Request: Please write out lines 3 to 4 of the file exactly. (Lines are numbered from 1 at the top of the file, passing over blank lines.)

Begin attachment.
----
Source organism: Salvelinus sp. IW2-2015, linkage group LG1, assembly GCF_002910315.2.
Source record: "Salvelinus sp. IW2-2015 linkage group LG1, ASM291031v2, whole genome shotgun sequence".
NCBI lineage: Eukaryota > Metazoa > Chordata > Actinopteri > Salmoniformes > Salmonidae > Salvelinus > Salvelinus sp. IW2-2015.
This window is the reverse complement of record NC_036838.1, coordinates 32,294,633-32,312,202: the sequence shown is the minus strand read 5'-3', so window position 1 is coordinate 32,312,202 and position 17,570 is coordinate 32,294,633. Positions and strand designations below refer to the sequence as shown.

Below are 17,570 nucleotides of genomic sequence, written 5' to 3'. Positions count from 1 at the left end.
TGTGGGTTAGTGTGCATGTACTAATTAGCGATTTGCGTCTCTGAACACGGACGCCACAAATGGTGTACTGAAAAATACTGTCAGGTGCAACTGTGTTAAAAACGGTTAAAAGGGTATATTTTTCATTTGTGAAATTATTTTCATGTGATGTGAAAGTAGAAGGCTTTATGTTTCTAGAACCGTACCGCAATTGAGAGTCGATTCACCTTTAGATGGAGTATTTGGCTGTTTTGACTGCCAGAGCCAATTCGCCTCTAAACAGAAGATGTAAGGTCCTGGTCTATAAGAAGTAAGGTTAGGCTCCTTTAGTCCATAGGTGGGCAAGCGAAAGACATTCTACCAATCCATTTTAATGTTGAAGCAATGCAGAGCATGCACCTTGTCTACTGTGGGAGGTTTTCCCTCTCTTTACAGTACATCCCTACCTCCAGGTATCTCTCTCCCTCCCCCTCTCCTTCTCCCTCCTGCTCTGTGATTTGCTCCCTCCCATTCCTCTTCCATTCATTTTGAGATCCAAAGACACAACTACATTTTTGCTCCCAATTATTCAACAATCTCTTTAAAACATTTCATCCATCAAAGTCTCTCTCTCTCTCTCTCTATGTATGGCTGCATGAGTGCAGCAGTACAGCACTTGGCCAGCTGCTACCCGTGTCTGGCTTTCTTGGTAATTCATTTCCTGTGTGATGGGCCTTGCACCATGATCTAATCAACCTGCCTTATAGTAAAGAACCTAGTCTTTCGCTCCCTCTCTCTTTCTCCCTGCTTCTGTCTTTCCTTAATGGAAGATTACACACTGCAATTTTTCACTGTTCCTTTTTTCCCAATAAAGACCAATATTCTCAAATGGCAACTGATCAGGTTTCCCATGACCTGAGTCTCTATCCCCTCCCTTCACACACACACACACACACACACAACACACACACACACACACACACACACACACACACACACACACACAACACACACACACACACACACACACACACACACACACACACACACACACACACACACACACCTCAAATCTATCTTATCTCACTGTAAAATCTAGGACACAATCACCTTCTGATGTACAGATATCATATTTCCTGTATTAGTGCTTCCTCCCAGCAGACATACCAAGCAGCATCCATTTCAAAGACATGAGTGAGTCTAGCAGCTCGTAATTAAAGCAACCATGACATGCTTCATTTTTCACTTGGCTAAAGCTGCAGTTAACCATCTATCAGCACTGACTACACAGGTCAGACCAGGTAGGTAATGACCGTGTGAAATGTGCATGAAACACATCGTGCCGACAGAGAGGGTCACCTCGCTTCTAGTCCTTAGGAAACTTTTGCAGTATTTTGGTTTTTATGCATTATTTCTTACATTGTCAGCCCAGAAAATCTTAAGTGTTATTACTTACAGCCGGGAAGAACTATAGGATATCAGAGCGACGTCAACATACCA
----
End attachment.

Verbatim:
NCBI lineage: Eukaryota > Metazoa > Chordata > Actinopteri > Salmoniformes > Salmonidae > Salvelinus > Salvelinus sp. IW2-2015.
This window is the reverse complement of record NC_036838.1, coordinates 32,294,633-32,312,202: the sequence shown is the minus strand read 5'-3', so window position 1 is coordinate 32,312,202 and position 17,570 is coordinate 32,294,633. Positions and strand designations below refer to the sequence as shown.